Dr. Rost provides services as a pharmaceutical marketing expert witness. For more info see: Drug Expert Witness. Dr. Peter Rost email. Copyright © 2006-2013 InSync Communication. All rights reserved. Terms of use agreement, privacy policy and the computer fraud and abuse act.


Peter Rost, M.D., is a former Pfizer Marketing Vice President providing services as a medical device and drug expert witness and pharmaceutical marketing expert. Judge Sanders: "The court agrees with defendants' view that Dr. Rost is a very adept and seasoned expert witness." He is also the author of Emergency Surgery, The Whistleblower and Killer Drug. You can reach him on rostpeter (insert symbol) Please read the terms of use agreement and privacy policy for this blog carefully.

$10,000 Fine If I Talk

There was something I forgot to tell you yesterday, when I wrote about Pfizer's Super Secret Secrets and how they didn't want me to see documents related to my own litigation against them.

They didn't just want to keep their most secret documents from me, and only give my lawyers access to files they would mark "highly confidential." They also want me to pay a $10,000 fine if I reveal anything from the less secret documents, marked "confidential."

$10,000 is a lot of money. It's going to be pretty much my annual income this year.

So I wonder, is this really fair? Do they have anything to fear from me?

Have I ever been convicted of breaking a contract? No.

Have I ever been convicted of leaking confidential information? No.

Have I ever been convicted of anything, anywhere? No.

Have I ever paid any fines for anything? No.

Uh. Maybe that was wrong. I think I had a speeding ticket about ten years ago. But that's not enough to treat me like I was a criminal.

So let's check out Pfizer.

Have they ever been convicted or plead guilty to anything? Yes, yes, yes.

Pfizer's division Warner-Lambert agreed to pay $430 million to resolve criminal and civil charges related to off-label promotion. Pfizer agreed to pay $49 million for defrauding the drug Medicaid rebate program. Pfizer is one of the few companies that have been forced to sign not just one, but two "Corporate Integrity Agreements."

Perhaps you wonder what a "Corporate Integrity Agreement" (CIA) is?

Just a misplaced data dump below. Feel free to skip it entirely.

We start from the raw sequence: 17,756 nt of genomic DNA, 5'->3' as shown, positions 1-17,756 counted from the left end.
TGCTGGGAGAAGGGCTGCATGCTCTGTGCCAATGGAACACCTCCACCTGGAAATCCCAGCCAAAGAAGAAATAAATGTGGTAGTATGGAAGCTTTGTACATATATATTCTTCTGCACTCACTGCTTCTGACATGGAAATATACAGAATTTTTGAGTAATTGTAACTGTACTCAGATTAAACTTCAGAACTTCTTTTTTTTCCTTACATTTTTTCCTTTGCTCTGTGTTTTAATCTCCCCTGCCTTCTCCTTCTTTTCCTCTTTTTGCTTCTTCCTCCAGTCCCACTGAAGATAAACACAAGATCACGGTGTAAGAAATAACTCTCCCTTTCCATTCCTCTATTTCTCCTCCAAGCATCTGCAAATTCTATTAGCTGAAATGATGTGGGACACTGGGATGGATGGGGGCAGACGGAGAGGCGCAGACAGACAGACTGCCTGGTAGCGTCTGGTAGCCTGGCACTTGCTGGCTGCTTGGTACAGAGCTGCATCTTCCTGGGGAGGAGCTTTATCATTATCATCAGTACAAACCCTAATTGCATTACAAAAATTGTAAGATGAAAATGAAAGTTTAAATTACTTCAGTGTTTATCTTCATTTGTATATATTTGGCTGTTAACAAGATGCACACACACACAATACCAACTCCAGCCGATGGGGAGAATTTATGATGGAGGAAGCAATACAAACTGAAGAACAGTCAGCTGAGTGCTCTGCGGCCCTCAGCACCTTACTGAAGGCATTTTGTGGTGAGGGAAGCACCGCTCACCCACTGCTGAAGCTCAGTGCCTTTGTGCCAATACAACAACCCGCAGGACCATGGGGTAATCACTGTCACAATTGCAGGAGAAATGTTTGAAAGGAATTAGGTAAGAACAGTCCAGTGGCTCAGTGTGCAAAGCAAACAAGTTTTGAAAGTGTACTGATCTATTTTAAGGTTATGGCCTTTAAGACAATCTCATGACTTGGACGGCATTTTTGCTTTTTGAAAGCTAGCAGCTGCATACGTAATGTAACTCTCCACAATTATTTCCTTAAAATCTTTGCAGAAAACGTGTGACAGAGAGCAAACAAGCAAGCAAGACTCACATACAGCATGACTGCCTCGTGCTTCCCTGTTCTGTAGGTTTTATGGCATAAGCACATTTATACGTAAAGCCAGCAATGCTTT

It is something very bad. Since the Justice Department can't put corporations in jail (the way they do this with regular criminals), they instead make them sign a CIA, in which the company promises never ever to commit the same crime again. And if the company just can't stop themselves, like Pfizer, they have to sign a second CIA, like Pfizer.

And the fines are astronomical if they violate this agreement. Pfizer has to pay a whopping $1,000 each day they violate the agreement.

So let's step back for a moment and compare notes. Pfizer makes $50 billion a year, and negotiated a deal with the Office of the Inspector General to pay $1,000 per day if they fall back into crime.

But Pfizer wants me, (who right now makes around $10,000 per year) to pay $10,000 if my tongue slips.

Pfizer, I've got a proposal for you: If my tongue slips (which it won't), I'll pay you the same amount, as a % of my earnings, as you pay the government if you fall back into crime.

Based on my current income, that comes to 0.02 cent for each infraction.

Pfizer, do we have a deal?

Helloooooo?? Anybody there?


Anonymous Richard Harlos said...

My hat's off to you for your position and rationale! There is scant little justice in this world and whenever I see someone taking a stand in support of the principles of justice and against the practice of loopholes and technicalities kinds of justice, well, I've just got to give some kind of recognition.

There you have it; warmest regards and best wishes!

Blogger MsMelody said...

The CEOs--the decision makers of these corporations--should be charged with criminality, since the corporations they run cannot be so charged. If this happened a few times, and the criminals did some serious jail time, they might be a bit more considerate of their customers (patients) instead of their paid lobbyists, paid-for politicians, and hungry shareholders.

Also, if they were fined in the same manner they propose for those who sue THEM--not $1000 per day--but $100,000 per day--they might also get a bit more judicious in their wrongdoings. Actually, like the criminals they are, if corporations (and the individuals who direct them) were actually put out of business, it would be a more deserving punishment. When all the dust had settled from the implosion of criminal behavior, those who escaped the carnage might reasonably be expected to continue the pharmaceutical trade in a more ethical, moral manner.

As a matter of fact, a lawsuit against Eli Lilly, filed in New Mexico, (NO. CIV 00 0459 BB / LFG) in 2000, demonstrates an equitable way for pharmaceuticals to be assessed for their wrongdoing. (Unfortunately, legal maneuvering eventually got this default judgment set aside. No plaintiffs prevailed against this pharma-giant--but the roadmap for making a pharmaceutical company pay, and structuring that payment to aid a large population--may be a liberal ideal, but hey, we can all dream, can't we.) More can be seen in book titled "Too Profitable to Cure" at


Post a Comment

Links to this post:

Create a Link

<< Home